Working with suspects of domestic violence:
Calm down the suspect in case he is very angry, anxious or violent.
Use non-judgmental language when interviewing the suspect.
Get suspect’s side of the story.
Avoid the question ‘why did you use violence?’ because it justifies the violent behaviour.
Make sure the suspect is under your guidance and control.
Avoid telling the suspect what you discussed with his wife / partner.
Avoid revealing the person who called police in case the police carried out an arrest.
Do not allow the suspect to dictate over you.
Tell the suspect that his arrest is a police decision not the victim’s decision.
Tell the suspect the kind of offense committed.
Avoid being dragged into issues that are not related to the offense reported.
Can you tell me what happened between you and your partner?
Has it ever happened before?
Are you aware of the crime that you committed? (Explain to suspect what he is being charged with)
Are you aware of the consequences of this crime? (Explain to the suspect what will happen next)
If the case will not be prosecuted, explain to the suspect what other action will be taken (e.g. signed written statement, reporting upwards).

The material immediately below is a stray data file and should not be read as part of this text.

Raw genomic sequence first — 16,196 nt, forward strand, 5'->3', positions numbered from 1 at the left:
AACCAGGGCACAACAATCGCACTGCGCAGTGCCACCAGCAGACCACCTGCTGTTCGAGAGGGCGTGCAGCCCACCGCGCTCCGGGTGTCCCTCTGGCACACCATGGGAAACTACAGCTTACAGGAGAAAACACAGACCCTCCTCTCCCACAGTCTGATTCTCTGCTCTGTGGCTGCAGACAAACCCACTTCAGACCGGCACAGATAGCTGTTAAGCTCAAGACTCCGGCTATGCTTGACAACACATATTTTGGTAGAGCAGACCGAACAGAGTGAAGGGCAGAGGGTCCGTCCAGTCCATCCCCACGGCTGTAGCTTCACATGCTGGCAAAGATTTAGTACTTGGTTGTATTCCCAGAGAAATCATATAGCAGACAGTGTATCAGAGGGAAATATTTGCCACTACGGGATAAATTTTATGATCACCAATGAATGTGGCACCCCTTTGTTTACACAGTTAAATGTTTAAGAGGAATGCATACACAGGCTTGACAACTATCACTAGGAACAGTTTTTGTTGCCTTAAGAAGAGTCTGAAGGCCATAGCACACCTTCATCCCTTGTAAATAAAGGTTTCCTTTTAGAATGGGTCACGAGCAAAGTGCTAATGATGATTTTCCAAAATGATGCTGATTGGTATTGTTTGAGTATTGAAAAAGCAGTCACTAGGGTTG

Tell the suspect that violence against women will not be tolerated
Would you like to talk to a counsellor or other leader? If so, give referral list.
Excerpt: Turyasingura, H. (2007), ‘Responding to Domestic Violence, A Handbook for Ugandan Police Force’, Kampala: Uganda Police and CEDOVIP.
Handbook on Effective police responses to violence against women, Criminal Justice Handbook Series (UNODC, 2010). This Handbook is designed to assist and guide policy officers in the prevention of, and response to, violence against women by: familiarizing them with relevant international laws, norms and standards relating to violence against women; and informing them about some promising approaches to effective police response to acts of violence. It outlines good strategies, procedures and practices that have helped police forces to enhance the safety and security of women in their communities. Available in English.